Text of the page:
Clandestino Next (2011 dates)

Very Clandestine! Here is all that has been made public so far for this year.

It is time to announce the dates of the 9th annual Clandestino Festival as taking place the 10-12th of June 2011. We are currently working hard to create an equally, if not more, amazing festival than last year’s. We also plan to repeat our yearly festival excursion to Botnik Studios close to Gerlesborg the 23-24th of July 2011, offer new courses at Clandestino Institut (in the week before the festival) as well as much more. In short, we are in an intensive production and booking phase.

See here for last year’s Clandestino Institute:


Sausage Factory

An old piece on education’ themes:

and a classic quote from a note on ‘Jamie O’ here:

‘a schoolmaster is a productive labourer when, in addition to belabouring the heads of his pupils, he works himself into the ground to enrich the owner of the school. That the latter has laid out his capital in a teaching factory, instead of a sausage factory, makes no difference to the relation’ (Marx 1867/1967:644).

Ben Watson applauds Edgard Varèse

Ben Watson is pretty much on the money here when he writes (in an antidote to most of the half-digested theory and rad-posturing drivel written about war and music of late):

Edgard Varèse brought the noise of sirens and bombs into music in the 1920s, a response to the terrors of World War I. His Hyperprism predicted the Nazi strategy of the Blitz, when civilian populations first became long-distant targets of military hardware. Unlike his ‘objectivist’ follower Iannis Xenakis, Varèse bent the shapes he heard into organic ovaloids which speak for the suffering ear. This is why, of all the pre-war orchestral composers, only Varèse has a non-salon, yet humanist ruggedness: a realism that moves the blood and shakes the entrails. Sonically, Varèse can stand comparison to Coltrane and Hendrix, who provided lasting testimonials to a different noise: a struggle against racial oppression in America and genocidal war in Vietnam.

Read the entire piece again here or here [ie. read it twice more!]

Goldsmiths: Racism and Islamophobia Meeting 1.12.2010

Racism and Islamophobia is growing across Europe including Britain-in this time of cuts and austerity finding scapegoats is no surprise-see quote from Ken Livingstone below.

University staff and Students are playing a leading role in the growing anti-cuts movement and now is also the time to come to hear from and discuss with prominent activists from the sharp end of progressive campaigning against racism and Islamophobia at Goldsmiths College next week on the theme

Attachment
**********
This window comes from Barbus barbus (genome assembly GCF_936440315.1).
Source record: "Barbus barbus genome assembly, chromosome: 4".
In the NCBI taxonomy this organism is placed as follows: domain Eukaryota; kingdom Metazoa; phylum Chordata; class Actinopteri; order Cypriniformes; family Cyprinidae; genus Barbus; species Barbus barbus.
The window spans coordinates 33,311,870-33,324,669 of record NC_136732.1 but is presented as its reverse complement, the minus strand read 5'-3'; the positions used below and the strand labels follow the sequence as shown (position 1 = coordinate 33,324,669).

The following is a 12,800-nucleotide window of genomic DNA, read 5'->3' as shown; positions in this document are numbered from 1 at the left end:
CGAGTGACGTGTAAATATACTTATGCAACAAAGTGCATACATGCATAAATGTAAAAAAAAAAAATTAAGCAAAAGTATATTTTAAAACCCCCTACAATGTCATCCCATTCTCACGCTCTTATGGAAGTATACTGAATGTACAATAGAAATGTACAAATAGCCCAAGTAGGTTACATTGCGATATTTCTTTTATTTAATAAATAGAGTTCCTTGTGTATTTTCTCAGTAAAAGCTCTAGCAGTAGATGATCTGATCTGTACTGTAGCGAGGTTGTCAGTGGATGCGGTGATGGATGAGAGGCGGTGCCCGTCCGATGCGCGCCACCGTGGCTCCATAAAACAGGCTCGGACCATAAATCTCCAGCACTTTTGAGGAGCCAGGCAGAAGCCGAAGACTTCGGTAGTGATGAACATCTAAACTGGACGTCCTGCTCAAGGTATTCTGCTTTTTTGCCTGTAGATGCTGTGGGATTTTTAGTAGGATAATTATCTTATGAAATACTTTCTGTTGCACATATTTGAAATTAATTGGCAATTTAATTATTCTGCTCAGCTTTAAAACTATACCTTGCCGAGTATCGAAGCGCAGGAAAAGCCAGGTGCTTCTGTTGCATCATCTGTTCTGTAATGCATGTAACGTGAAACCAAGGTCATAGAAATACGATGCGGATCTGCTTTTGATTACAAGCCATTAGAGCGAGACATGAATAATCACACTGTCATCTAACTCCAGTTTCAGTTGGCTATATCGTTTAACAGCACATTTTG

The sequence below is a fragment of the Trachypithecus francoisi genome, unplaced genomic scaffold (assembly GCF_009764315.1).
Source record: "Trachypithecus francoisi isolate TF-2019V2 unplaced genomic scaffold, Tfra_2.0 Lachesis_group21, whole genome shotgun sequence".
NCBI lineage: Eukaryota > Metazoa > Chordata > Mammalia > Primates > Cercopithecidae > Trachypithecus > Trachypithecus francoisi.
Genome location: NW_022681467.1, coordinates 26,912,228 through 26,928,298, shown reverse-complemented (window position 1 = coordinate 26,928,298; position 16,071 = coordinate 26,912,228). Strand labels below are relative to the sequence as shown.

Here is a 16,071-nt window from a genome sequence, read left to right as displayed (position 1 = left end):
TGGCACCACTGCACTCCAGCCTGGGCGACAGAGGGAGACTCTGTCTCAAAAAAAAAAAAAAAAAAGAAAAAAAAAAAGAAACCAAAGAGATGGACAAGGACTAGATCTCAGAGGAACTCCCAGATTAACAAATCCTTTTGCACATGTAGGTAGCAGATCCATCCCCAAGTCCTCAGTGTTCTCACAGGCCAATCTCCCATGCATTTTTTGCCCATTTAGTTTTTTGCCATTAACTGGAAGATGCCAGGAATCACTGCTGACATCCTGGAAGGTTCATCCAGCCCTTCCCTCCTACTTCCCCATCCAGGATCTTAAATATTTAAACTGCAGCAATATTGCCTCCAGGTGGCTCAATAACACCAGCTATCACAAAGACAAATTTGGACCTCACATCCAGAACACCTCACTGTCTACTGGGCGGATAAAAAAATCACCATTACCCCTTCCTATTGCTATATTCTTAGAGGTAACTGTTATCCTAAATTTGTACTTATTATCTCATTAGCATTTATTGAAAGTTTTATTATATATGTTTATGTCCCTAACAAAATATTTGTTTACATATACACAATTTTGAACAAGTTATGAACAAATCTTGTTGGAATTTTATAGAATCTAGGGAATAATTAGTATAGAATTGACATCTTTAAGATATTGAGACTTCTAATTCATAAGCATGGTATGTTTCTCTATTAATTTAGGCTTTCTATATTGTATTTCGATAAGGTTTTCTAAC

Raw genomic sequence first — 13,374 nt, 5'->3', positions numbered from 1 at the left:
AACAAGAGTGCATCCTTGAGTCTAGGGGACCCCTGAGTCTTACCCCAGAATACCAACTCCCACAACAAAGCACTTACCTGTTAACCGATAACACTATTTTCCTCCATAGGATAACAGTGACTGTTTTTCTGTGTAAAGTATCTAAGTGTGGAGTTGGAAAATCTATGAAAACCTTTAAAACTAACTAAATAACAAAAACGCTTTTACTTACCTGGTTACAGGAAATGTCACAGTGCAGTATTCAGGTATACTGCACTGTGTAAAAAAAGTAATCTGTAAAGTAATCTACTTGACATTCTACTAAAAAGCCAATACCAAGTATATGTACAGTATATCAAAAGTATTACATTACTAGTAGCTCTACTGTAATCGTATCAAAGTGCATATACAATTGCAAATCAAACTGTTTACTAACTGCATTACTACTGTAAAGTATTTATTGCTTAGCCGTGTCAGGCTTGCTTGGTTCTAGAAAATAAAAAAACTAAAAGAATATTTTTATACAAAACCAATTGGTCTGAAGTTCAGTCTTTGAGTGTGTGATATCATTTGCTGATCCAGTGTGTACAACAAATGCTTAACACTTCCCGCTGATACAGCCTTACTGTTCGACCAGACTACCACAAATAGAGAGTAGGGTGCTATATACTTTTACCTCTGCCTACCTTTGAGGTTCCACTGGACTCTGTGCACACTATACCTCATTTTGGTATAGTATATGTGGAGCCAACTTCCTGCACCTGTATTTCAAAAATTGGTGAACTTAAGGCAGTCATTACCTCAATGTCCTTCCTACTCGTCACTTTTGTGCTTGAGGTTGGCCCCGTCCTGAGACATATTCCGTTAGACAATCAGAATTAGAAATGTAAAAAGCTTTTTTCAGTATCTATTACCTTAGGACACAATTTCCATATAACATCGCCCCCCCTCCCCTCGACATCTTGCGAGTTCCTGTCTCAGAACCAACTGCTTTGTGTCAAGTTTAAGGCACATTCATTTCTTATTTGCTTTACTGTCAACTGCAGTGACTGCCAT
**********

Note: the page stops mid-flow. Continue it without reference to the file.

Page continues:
Fighting racism and Islamophobia today: Defend our rights, celebrate diversity
even if you cannot come please help circulate information on this important discussion

Final line up of speakers for discussion at Goldsmiths
Sara Halimah, Federation of Student Islamic Societies
Asma Meer, Muslim Women’s Support Project
Denis Fernando, One Society Many Cultures
Stuart Curlett, Unite Against Fascism
Chair: Bindz Patel, President Goldsmiths Student Union

Organised by Goldsmiths Student Union and Lewisham Anti-Racist Action Group(LARAG)

Wednesday 1st December 4pm-6pm Goldsmiths Student Union, Dixon Road, SE14

Leaflet with more info on event here

We will be leafleting students in Goldsmiths from 12 noon-2pm next Tuesday 30th November-if you can help leaflet then or any other time or put up posters please reply to this e-mail


Ken Livingstone has said: Join us at the One Society Many Cultures Conference on 11 December

The economic downturn and deepest cuts to public services in decades will not only do enormous harm to our society. It is also creating fertile conditions for reactionary ideas to thrive.Across Europe we are already witnessing a frightening rise of racism. There is a constant drumbeat of bashing immigrants and, in particular, the Muslim communities. The expulsion of Roma during the summer in France underlined just how repulsive the climate is becoming .Much of this intolerance is being inflamed by mainstream governments who, in part, seem determined to deflect attention and blame from the recession.

A particular focus of much of the scapegoating is on bans to prevent the wearing of religious clothing and other forms of religious expression.
This atmosphere emboldens the far-right. Violent protests against mosques and other religious centres are becoming more common.

In this country, the EDL’s attempt to demonstrate in multicultural areas with large Muslim populations, like Tower Hamlets, and protests outside mosques takes us back to when fascist thugs marched against Jews and their places of worship in the 1930s.The only possible meaning of such protests is to intimidate all Muslims and denigrate Islam — a religion followed by more than a billion people. Such demonstrations are aimed at creating violent disorder.

This scapegoating needs to be challenged head on. While posing a particular threat to Black, Asian and Jewish communities, this climate also undermines the values of freedom of thought, conscience, religion and cultural expression which allow us all to live our lives as we wish.These universal rights form the basis of a liberal, open, diverse society. To allow these rights to be threatened or attacked for any one group in our society inevitably undermines their universality for the whole of society.With that in mind, it is necessary for democrats, of all faiths and none, to come together to defend these fundamental freedoms, which are the cornerstones of liberal and democratic society. Join us at the One Society Many Cultures conference in December.

Challenging racism and Islamophobia

Register your place online today here
Saturday 11 December
Mary Ward House
5/7 Tavistock Place, London WC1H 9SN